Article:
The climb went on towards the cloud-enshrouded heights, then we dropped down out of the mist to a spot I remembered from 18 years ago, Bwlch Y Giedd, where the path from the lake comes up and heads to the summit. We joined that path and headed back up into the murk, though I was pleased to see it was now starting to lift with the breeze clearing the cloud from the upper reaches of Fan Brycheiniog. It's over 800 metres which is pretty high for South Wales and it was fortunate to have good visibility when we reached the shelter, shouted our numbers to the marshal at the trig and then went sharp left - west - towards the col between this summit and Picws Du. The view out over the dark and dramatic escarpment was a great reward for the climb, but I kept my eyes on the action ahead as the runners in front of me were spreading out and taking different lines towards the col. I could see where I wanted to go so I stuck to my plan and slowly descended, sticking to the path rather than going off-piste, to arrive by a pretty direct route at the top of the Goat Track. This narrow groove in the steep scarp zig-zagged down towards the second check and I took it slowly on the loose stones. To my right I could see a brave runner tackling the open slope, sliding down on his backside for much of it, while ahead runners who had descended faster than me were peeling off the trail and heading across open boggy fellside to the knoll where the next marshal was due to be. I took a direct line through the waist-high grass and reeds that clearly marked a bog and in the dry late-summer conditions I found solid enough footing and pulled myself up on to the knoll without any hassle.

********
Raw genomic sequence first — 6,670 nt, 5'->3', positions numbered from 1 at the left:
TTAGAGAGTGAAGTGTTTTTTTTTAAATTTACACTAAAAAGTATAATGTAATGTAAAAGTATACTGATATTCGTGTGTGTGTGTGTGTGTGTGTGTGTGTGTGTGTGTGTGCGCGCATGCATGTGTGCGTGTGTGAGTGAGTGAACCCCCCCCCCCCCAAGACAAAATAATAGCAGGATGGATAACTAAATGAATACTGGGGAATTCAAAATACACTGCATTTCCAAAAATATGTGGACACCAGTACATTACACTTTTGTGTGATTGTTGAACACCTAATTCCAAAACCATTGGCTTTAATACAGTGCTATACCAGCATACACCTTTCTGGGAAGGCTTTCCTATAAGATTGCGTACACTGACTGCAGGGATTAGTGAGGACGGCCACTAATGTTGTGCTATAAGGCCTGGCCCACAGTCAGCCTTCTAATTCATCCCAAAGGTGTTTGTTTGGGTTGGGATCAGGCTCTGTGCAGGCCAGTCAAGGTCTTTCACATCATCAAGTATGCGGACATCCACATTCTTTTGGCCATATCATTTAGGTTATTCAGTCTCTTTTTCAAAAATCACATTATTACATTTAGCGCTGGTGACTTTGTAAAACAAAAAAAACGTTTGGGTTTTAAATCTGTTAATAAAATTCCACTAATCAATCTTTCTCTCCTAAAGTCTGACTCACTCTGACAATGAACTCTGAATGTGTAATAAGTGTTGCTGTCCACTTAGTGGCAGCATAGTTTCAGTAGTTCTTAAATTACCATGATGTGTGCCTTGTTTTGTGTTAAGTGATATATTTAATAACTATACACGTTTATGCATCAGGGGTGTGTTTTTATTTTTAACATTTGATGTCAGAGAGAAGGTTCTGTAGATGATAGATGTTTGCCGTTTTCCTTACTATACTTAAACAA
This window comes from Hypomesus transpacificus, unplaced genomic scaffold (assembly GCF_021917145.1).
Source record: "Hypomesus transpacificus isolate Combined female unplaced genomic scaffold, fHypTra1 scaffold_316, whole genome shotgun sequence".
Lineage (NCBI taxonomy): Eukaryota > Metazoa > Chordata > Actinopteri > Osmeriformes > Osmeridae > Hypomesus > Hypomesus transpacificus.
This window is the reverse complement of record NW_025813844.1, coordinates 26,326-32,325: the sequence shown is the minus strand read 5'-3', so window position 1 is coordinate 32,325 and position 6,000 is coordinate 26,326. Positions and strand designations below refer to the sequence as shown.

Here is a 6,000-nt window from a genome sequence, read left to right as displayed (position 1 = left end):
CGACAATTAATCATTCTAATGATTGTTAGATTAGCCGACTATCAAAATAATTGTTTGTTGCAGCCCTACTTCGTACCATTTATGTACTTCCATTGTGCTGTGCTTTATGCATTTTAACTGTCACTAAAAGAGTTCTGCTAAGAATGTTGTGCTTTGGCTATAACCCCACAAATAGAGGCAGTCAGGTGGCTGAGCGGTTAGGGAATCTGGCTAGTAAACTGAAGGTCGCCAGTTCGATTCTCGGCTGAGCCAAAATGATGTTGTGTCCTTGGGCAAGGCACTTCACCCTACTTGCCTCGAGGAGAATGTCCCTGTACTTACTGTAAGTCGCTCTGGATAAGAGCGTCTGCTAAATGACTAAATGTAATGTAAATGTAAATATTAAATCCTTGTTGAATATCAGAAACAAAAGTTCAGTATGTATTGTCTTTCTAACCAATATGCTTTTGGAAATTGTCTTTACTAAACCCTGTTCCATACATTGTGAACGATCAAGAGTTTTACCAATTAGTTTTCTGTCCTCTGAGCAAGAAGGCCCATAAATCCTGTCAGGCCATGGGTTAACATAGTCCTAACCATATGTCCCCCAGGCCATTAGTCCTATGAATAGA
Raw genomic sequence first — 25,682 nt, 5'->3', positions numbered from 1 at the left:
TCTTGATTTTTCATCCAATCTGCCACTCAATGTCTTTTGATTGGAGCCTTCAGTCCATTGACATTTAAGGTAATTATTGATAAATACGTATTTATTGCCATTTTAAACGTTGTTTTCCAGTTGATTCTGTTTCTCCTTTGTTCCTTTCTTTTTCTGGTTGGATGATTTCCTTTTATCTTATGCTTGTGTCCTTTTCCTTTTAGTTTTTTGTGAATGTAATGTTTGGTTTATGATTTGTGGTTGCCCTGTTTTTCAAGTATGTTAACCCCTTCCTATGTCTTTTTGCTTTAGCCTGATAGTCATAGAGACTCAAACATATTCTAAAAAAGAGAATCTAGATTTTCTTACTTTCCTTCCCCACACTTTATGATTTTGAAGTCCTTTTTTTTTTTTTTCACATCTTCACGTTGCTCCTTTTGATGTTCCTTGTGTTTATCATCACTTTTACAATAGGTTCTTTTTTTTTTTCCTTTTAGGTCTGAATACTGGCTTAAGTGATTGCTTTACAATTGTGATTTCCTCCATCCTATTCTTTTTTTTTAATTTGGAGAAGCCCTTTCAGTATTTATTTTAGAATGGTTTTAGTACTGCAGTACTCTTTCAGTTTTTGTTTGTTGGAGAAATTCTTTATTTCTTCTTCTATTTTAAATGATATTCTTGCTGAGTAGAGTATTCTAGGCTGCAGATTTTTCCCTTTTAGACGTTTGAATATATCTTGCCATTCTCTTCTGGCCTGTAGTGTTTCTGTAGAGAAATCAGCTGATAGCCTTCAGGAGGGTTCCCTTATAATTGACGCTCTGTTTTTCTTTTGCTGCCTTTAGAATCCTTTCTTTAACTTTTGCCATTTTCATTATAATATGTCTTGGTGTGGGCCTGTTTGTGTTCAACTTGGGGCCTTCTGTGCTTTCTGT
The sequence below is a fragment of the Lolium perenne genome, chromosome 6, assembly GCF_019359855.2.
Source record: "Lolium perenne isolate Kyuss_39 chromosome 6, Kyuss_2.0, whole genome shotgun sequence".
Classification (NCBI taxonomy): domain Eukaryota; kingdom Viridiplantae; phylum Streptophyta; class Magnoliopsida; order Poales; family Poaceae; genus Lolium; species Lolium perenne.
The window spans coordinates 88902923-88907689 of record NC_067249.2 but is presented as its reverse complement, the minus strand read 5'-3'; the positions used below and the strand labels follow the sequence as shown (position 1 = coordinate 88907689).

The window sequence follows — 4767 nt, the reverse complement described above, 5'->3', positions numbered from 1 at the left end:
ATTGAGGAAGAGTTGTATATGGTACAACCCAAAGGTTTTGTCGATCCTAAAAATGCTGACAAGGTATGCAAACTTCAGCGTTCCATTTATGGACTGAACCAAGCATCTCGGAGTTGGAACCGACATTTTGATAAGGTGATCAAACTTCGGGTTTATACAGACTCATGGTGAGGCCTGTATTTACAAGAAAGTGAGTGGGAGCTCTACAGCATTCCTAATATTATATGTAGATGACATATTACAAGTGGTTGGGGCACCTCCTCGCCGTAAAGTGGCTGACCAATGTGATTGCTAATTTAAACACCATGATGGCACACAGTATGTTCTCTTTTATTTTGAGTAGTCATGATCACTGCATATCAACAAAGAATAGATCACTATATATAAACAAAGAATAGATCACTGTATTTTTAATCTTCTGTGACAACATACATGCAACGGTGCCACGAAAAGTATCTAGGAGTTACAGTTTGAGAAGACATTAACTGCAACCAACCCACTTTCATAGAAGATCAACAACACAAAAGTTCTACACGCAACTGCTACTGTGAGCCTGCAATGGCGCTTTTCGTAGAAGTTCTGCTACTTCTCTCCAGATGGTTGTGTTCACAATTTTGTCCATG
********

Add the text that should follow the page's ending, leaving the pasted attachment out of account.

Once on the knoll I encountered the strange sight of around 7 or 8 runners all spread out like a search party, searching in vain for the checkpoint. We were rescued by a runner from Mynydd Du who confidently jogged past, telling us this was the right place - The Knoll - and the marshal was not there so we should just carry on to the next check. Because we had all stopped and lost our impetus we all found ourselves walking the ascent from the knoll to the high paths that contour round the various spurs of the escarpment, but once we had gained height and found a sheep trod to run on we were all back into racing mode and heading for the next landmark, Llyn Y Fan Fawr. Before we got there we did pass marshal number 2, not at The Knoll as advertised but on the route from the Goat Track round to the Lake so we called out our numbers and got checked off.